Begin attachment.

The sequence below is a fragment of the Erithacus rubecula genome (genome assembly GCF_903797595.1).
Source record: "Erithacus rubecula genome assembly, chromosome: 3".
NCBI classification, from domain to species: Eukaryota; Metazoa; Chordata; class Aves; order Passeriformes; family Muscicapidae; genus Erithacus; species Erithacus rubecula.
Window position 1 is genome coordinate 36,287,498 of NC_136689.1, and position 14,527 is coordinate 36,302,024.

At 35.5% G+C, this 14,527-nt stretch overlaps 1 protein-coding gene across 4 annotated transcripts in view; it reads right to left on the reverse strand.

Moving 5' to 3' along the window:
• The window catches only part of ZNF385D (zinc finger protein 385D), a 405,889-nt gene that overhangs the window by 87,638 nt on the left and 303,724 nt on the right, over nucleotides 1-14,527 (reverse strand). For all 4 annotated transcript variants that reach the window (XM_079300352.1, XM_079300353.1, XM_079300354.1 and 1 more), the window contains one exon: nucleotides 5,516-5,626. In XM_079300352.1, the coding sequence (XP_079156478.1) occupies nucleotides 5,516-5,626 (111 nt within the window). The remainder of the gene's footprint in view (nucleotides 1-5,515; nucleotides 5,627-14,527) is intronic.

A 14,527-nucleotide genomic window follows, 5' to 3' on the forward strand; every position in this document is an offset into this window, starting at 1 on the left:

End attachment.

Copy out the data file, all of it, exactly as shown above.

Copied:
The sequence below is a fragment of the Erithacus rubecula genome (genome assembly GCF_903797595.1).
Source record: "Erithacus rubecula genome assembly, chromosome: 3".
NCBI classification, from domain to species: Eukaryota; Metazoa; Chordata; class Aves; order Passeriformes; family Muscicapidae; genus Erithacus; species Erithacus rubecula.
Window position 1 is genome coordinate 36,287,498 of NC_136689.1, and position 14,527 is coordinate 36,302,024.

At 35.5% G+C, this 14,527-nt stretch overlaps 1 protein-coding gene across 4 annotated transcripts in view; it reads right to left on the reverse strand.

Moving 5' to 3' along the window:
• The window catches only part of ZNF385D (zinc finger protein 385D), a 405,889-nt gene that overhangs the window by 87,638 nt on the left and 303,724 nt on the right, over nucleotides 1-14,527 (reverse strand). For all 4 annotated transcript variants that reach the window (XM_079300352.1, XM_079300353.1, XM_079300354.1 and 1 more), the window contains one exon: nucleotides 5,516-5,626. In XM_079300352.1, the coding sequence (XP_079156478.1) occupies nucleotides 5,516-5,626 (111 nt within the window). The remainder of the gene's footprint in view (nucleotides 1-5,515; nucleotides 5,627-14,527) is intronic.

A 14,527-nucleotide genomic window follows, 5' to 3' on the forward strand; every position in this document is an offset into this window, starting at 1 on the left: